For one thing, in addition to the above-referenced organisms, organic detritus and "undefined plant materials" are not uncommon in the diets of all sorts of fishes.This is interesting to contemplate when we consider what to feed our fishes in aquariums, isn't it?

These life forms, both planktonic and insect, tend to feed off of the leaf litter itself, as well as fungi and bacteria present in them as they decompose...Just liek the fishes that are found there. And of course, this "interconnectivity" between various levels of life forms creates the basis for a fascinating and surprisingly productive "food web."

Food webs, defined as "a system of interlocking and interdependent food chains" are fascinating constructs in Nature. The leaf litter bed is a surprisingly dynamic, and one might even say "rich" little benthic biotope, contained within the otherwise "impoverished" blackwaters which surround it. 

And, as we've discussed before on these pages, it should come as no surprise that a large and surprisingly diverse assemblage of fishes make their homes within and closely adjacent to, these litter beds. These are little "food oases" in areas otherwise relatively devoid of food.

The fishes are not there just to look at the pretty leaves!

I'll be redundant (again, lol) and assert that it goes without saying that Nature works (if allowed to do so) in a similar manner in the aquarium.

The leaves and botanicals we add to our tanks do what they've done in Nature for eons: They support the basis for a rich and diverse "food web", which enables many of the resident life forms- from bacteria, to insects...right up to our fishes- to derive some, if not all of their sustenance from this milieu.

I'm not an aquatic ecologist or biologist, but based on my years of playing with botanicals in aquariums, I firmly believe that we can at least "construct" or "facilitate" a significant portion of a food web in our aquariums. I've seen my fishes forage among botanicals and decomposing leaves- I've "seeded" leaf litter beds with cultures of microorganisms...Theyre finding food there. And I'm not talking about decomposing TetraMin flakes...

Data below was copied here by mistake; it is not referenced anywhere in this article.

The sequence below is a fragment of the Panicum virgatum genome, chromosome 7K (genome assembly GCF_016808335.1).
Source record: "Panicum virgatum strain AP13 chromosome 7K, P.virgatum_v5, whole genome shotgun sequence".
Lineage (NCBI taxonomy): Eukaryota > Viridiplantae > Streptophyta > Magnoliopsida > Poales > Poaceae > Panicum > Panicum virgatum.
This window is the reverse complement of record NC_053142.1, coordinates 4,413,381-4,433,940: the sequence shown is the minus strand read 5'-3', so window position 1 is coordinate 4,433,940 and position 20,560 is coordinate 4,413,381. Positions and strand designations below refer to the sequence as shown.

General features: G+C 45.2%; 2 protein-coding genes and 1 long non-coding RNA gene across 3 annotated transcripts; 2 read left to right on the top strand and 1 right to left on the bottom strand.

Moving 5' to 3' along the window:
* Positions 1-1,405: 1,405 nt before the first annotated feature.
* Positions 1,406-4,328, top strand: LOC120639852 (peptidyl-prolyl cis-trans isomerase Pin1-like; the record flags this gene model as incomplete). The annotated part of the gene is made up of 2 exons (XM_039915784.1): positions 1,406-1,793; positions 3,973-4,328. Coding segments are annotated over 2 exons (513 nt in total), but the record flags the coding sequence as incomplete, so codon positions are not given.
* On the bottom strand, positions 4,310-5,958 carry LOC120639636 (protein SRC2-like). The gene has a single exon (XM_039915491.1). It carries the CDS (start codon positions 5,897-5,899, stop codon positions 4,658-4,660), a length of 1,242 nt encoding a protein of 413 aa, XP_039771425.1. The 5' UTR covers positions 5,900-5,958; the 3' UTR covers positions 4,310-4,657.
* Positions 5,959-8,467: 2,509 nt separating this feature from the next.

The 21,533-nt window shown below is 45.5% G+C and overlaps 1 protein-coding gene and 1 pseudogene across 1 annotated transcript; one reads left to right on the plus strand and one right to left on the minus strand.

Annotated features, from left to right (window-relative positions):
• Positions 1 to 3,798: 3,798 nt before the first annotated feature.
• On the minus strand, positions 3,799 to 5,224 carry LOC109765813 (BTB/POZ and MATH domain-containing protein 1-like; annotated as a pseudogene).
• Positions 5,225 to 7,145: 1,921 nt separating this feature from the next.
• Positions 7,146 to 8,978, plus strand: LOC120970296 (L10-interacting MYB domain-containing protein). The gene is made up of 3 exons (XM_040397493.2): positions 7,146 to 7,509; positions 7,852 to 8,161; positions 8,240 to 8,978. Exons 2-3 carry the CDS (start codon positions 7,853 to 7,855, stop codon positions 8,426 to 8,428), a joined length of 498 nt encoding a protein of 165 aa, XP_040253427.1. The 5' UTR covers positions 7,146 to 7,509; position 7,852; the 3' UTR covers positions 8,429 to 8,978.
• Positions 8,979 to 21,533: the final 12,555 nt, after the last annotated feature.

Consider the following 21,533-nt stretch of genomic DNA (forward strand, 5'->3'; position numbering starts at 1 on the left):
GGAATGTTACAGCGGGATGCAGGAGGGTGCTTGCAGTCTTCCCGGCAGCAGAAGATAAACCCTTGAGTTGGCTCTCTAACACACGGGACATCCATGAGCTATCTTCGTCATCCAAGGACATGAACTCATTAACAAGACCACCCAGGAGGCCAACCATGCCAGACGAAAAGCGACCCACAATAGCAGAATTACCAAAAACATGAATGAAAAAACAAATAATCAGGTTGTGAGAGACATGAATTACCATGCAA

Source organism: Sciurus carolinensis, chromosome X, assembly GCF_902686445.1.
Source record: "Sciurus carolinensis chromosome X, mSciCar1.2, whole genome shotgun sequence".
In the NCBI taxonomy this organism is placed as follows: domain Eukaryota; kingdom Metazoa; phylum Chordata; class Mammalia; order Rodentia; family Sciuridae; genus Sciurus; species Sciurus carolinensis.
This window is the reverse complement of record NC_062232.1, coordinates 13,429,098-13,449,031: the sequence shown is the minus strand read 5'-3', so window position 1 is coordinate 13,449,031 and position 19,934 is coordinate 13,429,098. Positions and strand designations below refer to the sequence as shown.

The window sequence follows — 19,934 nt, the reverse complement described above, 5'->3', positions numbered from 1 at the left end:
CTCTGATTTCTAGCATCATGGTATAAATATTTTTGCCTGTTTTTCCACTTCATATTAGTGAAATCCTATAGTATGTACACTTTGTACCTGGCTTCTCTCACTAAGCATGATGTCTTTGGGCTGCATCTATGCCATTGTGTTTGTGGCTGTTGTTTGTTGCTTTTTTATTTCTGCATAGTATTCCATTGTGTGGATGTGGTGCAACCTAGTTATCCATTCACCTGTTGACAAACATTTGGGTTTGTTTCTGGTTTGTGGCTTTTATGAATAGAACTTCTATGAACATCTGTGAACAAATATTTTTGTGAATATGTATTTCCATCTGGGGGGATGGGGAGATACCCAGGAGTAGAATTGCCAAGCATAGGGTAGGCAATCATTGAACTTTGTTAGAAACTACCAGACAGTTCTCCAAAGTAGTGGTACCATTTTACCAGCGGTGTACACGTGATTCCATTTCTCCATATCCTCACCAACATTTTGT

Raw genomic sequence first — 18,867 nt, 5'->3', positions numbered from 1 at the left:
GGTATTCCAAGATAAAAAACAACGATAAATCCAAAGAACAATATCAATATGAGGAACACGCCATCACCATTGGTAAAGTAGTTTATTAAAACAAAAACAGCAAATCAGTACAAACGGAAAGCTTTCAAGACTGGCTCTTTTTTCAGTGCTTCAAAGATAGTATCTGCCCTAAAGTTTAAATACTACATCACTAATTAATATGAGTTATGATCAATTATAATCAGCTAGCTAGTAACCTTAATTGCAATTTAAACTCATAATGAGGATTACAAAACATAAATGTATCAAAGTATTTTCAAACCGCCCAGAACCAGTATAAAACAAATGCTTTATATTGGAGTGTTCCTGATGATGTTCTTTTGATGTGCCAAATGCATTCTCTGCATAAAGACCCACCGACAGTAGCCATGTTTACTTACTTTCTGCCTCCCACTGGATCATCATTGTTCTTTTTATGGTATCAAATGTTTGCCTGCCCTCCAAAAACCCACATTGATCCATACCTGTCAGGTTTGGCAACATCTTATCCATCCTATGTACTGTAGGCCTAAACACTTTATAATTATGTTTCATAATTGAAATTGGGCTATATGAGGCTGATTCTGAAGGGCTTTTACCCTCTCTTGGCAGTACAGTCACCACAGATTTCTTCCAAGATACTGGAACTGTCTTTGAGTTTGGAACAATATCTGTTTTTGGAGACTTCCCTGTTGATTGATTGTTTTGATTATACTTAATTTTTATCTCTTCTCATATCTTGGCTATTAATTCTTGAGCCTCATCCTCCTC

Confession time?


I've created botanical tanks for years with part of the intention being to see if I can support the resident fishes with minimal external food inputs. In other words, to not provide supplemental feeding for my fishes other than what they can derive from foraging in the aquarium.

My rationale was that, not only will the leaves and botanicals foster rudimentary "food webs" similar to what they do in Nature, but that the lower amount of external food inputs by the aquarist helps foster a cleaner, biologically "lean" system, which is especially important when one takes into account the large amount of bioload decomposing leaves and botanicals account for in the aquarium in the first place! Like, "enhanced sustainability from minimalism..."

And guess what? It works. Just fine.


I've done this now 8 times in the past three years, with great results every time-including an uncommon spawning event with the "Green Neon Tetra" (Paracheirodon simulans) .

A beautiful case in point is one of my recent little office aquariums that I executed last Spring; a "nano" tank which was "scaped" only with Texas Live Oak Leaf Litter,  Yellow Mangrove Leaves, and Oak Twigs.

Now I know that tank isn't everyone's idea of aesthetic perfection..Not groundbreaking...I mean, it's essentially a pile of  fucking leaves...However, to the fishes and other life forms which reside in the tank, it's their world; their food source.

And it's quite reminiscent of the habitat from which they come. I stocked the tank with cultures  Paramecium, Daphnia, and other small crustaceans, and allowed them to settle in and reproduce a bit before introducing the fishes... That's the "secret" to success with this technique, BTW.